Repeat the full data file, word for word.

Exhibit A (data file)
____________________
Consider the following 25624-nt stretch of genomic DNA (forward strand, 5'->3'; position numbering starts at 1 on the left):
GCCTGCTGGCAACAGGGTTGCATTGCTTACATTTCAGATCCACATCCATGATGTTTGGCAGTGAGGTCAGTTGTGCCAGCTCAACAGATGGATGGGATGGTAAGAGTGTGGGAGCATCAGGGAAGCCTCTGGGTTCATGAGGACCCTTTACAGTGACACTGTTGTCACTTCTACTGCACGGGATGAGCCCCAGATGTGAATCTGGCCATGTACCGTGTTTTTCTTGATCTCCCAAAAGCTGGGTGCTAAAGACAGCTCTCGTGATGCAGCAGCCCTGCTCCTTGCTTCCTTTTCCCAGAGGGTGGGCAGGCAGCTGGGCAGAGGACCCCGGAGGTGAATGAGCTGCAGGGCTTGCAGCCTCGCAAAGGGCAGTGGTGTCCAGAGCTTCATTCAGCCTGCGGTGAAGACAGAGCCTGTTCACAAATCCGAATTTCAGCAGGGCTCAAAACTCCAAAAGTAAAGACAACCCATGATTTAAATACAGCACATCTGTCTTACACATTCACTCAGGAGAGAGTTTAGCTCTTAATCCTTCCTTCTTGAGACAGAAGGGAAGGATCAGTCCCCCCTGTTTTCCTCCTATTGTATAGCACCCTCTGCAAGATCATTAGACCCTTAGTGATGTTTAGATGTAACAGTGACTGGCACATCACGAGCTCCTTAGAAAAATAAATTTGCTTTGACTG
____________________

Consider the following 25624-nt stretch of genomic DNA (forward strand, 5'->3'; position numbering starts at 1 on the left):
GCCTGCTGGCAACAGGGTTGCATTGCTTACATTTCAGATCCACATCCATGATGTTTGGCAGTGAGGTCAGTTGTGCCAGCTCAACAGATGGATGGGATGGTAAGAGTGTGGGAGCATCAGGGAAGCCTCTGGGTTCATGAGGACCCTTTACAGTGACACTGTTGTCACTTCTACTGCACGGGATGAGCCCCAGATGTGAATCTGGCCATGTACCGTGTTTTTCTTGATCTCCCAAAAGCTGGGTGCTAAAGACAGCTCTCGTGATGCAGCAGCCCTGCTCCTTGCTTCCTTTTCCCAGAGGGTGGGCAGGCAGCTGGGCAGAGGACCCCGGAGGTGAATGAGCTGCAGGGCTTGCAGCCTCGCAAAGGGCAGTGGTGTCCAGAGCTTCATTCAGCCTGCGGTGAAGACAGAGCCTGTTCACAAATCCGAATTTCAGCAGGGCTCAAAACTCCAAAAGTAAAGACAACCCATGATTTAAATACAGCACATCTGTCTTACACATTCACTCAGGAGAGAGTTTAGCTCTTAATCCTTCCTTCTTGAGACAGAAGGGAAGGATCAGTCCCCCCTGTTTTCCTCCTATTGTATAGCACCCTCTGCAAGATCATTAGACCCTTAGTGATGTTTAGATGTAACAGTGACTGGCACATCACGAGCTCCTTAGAAAAATAAATTTGCTTTGACTG